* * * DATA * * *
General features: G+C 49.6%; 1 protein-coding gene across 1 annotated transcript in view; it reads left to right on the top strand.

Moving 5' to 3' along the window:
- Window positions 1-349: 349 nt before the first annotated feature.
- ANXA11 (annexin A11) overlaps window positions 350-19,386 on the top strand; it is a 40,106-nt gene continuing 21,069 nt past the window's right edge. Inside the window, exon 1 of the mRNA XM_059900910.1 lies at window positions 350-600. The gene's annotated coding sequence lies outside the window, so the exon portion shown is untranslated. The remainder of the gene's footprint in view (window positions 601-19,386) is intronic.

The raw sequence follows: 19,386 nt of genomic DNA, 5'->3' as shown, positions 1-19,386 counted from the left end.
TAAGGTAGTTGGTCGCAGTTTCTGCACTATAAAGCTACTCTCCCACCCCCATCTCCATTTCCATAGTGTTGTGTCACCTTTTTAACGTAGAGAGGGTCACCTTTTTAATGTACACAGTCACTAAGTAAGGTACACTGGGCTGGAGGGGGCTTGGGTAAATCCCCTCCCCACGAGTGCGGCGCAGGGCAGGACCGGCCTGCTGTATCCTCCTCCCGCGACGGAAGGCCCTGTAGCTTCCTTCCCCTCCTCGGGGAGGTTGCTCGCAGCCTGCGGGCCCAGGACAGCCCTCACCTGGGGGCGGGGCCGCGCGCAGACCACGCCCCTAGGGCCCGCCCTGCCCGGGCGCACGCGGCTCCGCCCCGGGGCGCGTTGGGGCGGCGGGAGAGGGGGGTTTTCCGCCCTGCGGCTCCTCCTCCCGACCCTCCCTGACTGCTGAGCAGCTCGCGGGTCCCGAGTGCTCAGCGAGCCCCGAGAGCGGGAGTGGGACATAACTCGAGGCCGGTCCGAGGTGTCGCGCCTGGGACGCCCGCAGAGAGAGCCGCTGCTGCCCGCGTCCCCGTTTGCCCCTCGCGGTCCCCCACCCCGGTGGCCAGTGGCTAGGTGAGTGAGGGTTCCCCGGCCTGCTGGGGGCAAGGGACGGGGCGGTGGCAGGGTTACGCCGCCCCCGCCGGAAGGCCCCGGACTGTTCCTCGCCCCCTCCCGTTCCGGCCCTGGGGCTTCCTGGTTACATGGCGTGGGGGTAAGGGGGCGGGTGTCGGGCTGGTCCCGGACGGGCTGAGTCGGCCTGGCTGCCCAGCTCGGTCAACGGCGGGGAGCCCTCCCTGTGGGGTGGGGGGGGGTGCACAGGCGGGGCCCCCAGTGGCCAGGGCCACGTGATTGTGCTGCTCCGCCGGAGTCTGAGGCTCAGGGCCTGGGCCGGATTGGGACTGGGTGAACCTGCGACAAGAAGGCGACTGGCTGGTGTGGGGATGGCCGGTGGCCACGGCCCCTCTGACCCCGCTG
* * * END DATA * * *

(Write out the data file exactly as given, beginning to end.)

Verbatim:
General features: G+C 49.6%; 1 protein-coding gene across 1 annotated transcript in view; it reads left to right on the top strand.

Moving 5' to 3' along the window:
- Window positions 1-349: 349 nt before the first annotated feature.
- ANXA11 (annexin A11) overlaps window positions 350-19,386 on the top strand; it is a 40,106-nt gene continuing 21,069 nt past the window's right edge. Inside the window, exon 1 of the mRNA XM_059900910.1 lies at window positions 350-600. The gene's annotated coding sequence lies outside the window, so the exon portion shown is untranslated. The remainder of the gene's footprint in view (window positions 601-19,386) is intronic.

The raw sequence follows: 19,386 nt of genomic DNA, 5'->3' as shown, positions 1-19,386 counted from the left end.
TAAGGTAGTTGGTCGCAGTTTCTGCACTATAAAGCTACTCTCCCACCCCCATCTCCATTTCCATAGTGTTGTGTCACCTTTTTAACGTAGAGAGGGTCACCTTTTTAATGTACACAGTCACTAAGTAAGGTACACTGGGCTGGAGGGGGCTTGGGTAAATCCCCTCCCCACGAGTGCGGCGCAGGGCAGGACCGGCCTGCTGTATCCTCCTCCCGCGACGGAAGGCCCTGTAGCTTCCTTCCCCTCCTCGGGGAGGTTGCTCGCAGCCTGCGGGCCCAGGACAGCCCTCACCTGGGGGCGGGGCCGCGCGCAGACCACGCCCCTAGGGCCCGCCCTGCCCGGGCGCACGCGGCTCCGCCCCGGGGCGCGTTGGGGCGGCGGGAGAGGGGGGTTTTCCGCCCTGCGGCTCCTCCTCCCGACCCTCCCTGACTGCTGAGCAGCTCGCGGGTCCCGAGTGCTCAGCGAGCCCCGAGAGCGGGAGTGGGACATAACTCGAGGCCGGTCCGAGGTGTCGCGCCTGGGACGCCCGCAGAGAGAGCCGCTGCTGCCCGCGTCCCCGTTTGCCCCTCGCGGTCCCCCACCCCGGTGGCCAGTGGCTAGGTGAGTGAGGGTTCCCCGGCCTGCTGGGGGCAAGGGACGGGGCGGTGGCAGGGTTACGCCGCCCCCGCCGGAAGGCCCCGGACTGTTCCTCGCCCCCTCCCGTTCCGGCCCTGGGGCTTCCTGGTTACATGGCGTGGGGGTAAGGGGGCGGGTGTCGGGCTGGTCCCGGACGGGCTGAGTCGGCCTGGCTGCCCAGCTCGGTCAACGGCGGGGAGCCCTCCCTGTGGGGTGGGGGGGGGTGCACAGGCGGGGCCCCCAGTGGCCAGGGCCACGTGATTGTGCTGCTCCGCCGGAGTCTGAGGCTCAGGGCCTGGGCCGGATTGGGACTGGGTGAACCTGCGACAAGAAGGCGACTGGCTGGTGTGGGGATGGCCGGTGGCCACGGCCCCTCTGACCCCGCTG